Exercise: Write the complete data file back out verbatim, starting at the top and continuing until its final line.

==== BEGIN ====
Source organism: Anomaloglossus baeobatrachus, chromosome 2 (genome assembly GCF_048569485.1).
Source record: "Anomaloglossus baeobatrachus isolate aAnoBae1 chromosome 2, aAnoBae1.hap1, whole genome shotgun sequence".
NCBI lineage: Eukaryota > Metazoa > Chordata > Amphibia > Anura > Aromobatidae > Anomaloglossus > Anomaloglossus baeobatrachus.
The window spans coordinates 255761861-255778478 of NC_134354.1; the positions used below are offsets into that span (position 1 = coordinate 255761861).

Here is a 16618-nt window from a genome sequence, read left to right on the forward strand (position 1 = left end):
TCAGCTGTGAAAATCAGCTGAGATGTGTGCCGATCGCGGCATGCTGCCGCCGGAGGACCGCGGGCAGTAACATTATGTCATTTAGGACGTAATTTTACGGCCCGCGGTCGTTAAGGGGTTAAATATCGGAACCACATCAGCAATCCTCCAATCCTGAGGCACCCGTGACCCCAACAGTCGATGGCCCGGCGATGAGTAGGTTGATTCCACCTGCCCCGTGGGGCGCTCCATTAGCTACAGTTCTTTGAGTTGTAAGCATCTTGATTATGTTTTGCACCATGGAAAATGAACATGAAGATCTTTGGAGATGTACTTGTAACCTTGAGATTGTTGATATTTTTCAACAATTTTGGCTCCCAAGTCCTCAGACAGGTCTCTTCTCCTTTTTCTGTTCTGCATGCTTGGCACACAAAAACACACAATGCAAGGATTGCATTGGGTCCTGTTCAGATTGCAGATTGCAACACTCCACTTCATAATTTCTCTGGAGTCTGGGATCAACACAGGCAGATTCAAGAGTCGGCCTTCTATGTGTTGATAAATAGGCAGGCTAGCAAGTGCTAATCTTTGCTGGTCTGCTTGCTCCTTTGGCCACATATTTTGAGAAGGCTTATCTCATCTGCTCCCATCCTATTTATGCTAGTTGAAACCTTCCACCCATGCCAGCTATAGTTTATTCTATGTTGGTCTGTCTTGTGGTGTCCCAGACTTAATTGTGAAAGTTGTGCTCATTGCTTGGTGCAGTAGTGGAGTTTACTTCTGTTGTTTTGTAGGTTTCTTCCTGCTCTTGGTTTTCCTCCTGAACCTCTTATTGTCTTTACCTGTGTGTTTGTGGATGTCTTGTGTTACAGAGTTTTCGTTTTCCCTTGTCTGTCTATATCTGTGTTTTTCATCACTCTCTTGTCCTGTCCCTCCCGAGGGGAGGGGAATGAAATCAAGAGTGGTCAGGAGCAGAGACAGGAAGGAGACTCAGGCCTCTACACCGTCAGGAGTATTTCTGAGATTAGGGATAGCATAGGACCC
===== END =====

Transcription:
Source organism: Anomaloglossus baeobatrachus, chromosome 2 (genome assembly GCF_048569485.1).
Source record: "Anomaloglossus baeobatrachus isolate aAnoBae1 chromosome 2, aAnoBae1.hap1, whole genome shotgun sequence".
NCBI lineage: Eukaryota > Metazoa > Chordata > Amphibia > Anura > Aromobatidae > Anomaloglossus > Anomaloglossus baeobatrachus.
The window spans coordinates 255761861-255778478 of NC_134354.1; the positions used below are offsets into that span (position 1 = coordinate 255761861).

Here is a 16618-nt window from a genome sequence, read left to right on the forward strand (position 1 = left end):
TCAGCTGTGAAAATCAGCTGAGATGTGTGCCGATCGCGGCATGCTGCCGCCGGAGGACCGCGGGCAGTAACATTATGTCATTTAGGACGTAATTTTACGGCCCGCGGTCGTTAAGGGGTTAAATATCGGAACCACATCAGCAATCCTCCAATCCTGAGGCACCCGTGACCCCAACAGTCGATGGCCCGGCGATGAGTAGGTTGATTCCACCTGCCCCGTGGGGCGCTCCATTAGCTACAGTTCTTTGAGTTGTAAGCATCTTGATTATGTTTTGCACCATGGAAAATGAACATGAAGATCTTTGGAGATGTACTTGTAACCTTGAGATTGTTGATATTTTTCAACAATTTTGGCTCCCAAGTCCTCAGACAGGTCTCTTCTCCTTTTTCTGTTCTGCATGCTTGGCACACAAAAACACACAATGCAAGGATTGCATTGGGTCCTGTTCAGATTGCAGATTGCAACACTCCACTTCATAATTTCTCTGGAGTCTGGGATCAACACAGGCAGATTCAAGAGTCGGCCTTCTATGTGTTGATAAATAGGCAGGCTAGCAAGTGCTAATCTTTGCTGGTCTGCTTGCTCCTTTGGCCACATATTTTGAGAAGGCTTATCTCATCTGCTCCCATCCTATTTATGCTAGTTGAAACCTTCCACCCATGCCAGCTATAGTTTATTCTATGTTGGTCTGTCTTGTGGTGTCCCAGACTTAATTGTGAAAGTTGTGCTCATTGCTTGGTGCAGTAGTGGAGTTTACTTCTGTTGTTTTGTAGGTTTCTTCCTGCTCTTGGTTTTCCTCCTGAACCTCTTATTGTCTTTACCTGTGTGTTTGTGGATGTCTTGTGTTACAGAGTTTTCGTTTTCCCTTGTCTGTCTATATCTGTGTTTTTCATCACTCTCTTGTCCTGTCCCTCCCGAGGGGAGGGGAATGAAATCAAGAGTGGTCAGGAGCAGAGACAGGAAGGAGACTCAGGCCTCTACACCGTCAGGAGTATTTCTGAGATTAGGGATAGCATAGGACCC